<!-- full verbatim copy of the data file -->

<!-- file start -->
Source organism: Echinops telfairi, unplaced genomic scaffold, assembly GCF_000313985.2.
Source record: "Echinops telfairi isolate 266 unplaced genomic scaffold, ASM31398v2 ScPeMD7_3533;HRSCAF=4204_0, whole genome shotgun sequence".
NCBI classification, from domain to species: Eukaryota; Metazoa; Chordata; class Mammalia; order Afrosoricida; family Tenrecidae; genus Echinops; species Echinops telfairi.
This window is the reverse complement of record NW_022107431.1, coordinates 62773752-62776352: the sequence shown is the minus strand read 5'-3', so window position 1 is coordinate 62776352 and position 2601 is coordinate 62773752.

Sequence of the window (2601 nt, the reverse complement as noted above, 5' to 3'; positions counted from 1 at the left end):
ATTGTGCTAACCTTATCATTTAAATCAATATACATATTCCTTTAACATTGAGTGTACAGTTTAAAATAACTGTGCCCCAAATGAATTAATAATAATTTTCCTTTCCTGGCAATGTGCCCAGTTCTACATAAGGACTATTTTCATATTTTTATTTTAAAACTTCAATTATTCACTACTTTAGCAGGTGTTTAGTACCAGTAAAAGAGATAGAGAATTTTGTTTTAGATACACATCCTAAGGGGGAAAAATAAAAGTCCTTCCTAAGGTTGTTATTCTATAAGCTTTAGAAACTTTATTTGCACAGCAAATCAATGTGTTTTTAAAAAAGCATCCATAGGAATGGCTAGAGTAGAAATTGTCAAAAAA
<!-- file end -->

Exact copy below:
Source organism: Echinops telfairi, unplaced genomic scaffold, assembly GCF_000313985.2.
Source record: "Echinops telfairi isolate 266 unplaced genomic scaffold, ASM31398v2 ScPeMD7_3533;HRSCAF=4204_0, whole genome shotgun sequence".
NCBI classification, from domain to species: Eukaryota; Metazoa; Chordata; class Mammalia; order Afrosoricida; family Tenrecidae; genus Echinops; species Echinops telfairi.
This window is the reverse complement of record NW_022107431.1, coordinates 62773752-62776352: the sequence shown is the minus strand read 5'-3', so window position 1 is coordinate 62776352 and position 2601 is coordinate 62773752.

Sequence of the window (2601 nt, the reverse complement as noted above, 5' to 3'; positions counted from 1 at the left end):
ATTGTGCTAACCTTATCATTTAAATCAATATACATATTCCTTTAACATTGAGTGTACAGTTTAAAATAACTGTGCCCCAAATGAATTAATAATAATTTTCCTTTCCTGGCAATGTGCCCAGTTCTACATAAGGACTATTTTCATATTTTTATTTTAAAACTTCAATTATTCACTACTTTAGCAGGTGTTTAGTACCAGTAAAAGAGATAGAGAATTTTGTTTTAGATACACATCCTAAGGGGGAAAAATAAAAGTCCTTCCTAAGGTTGTTATTCTATAAGCTTTAGAAACTTTATTTGCACAGCAAATCAATGTGTTTTTAAAAAAGCATCCATAGGAATGGCTAGAGTAGAAATTGTCAAAAAA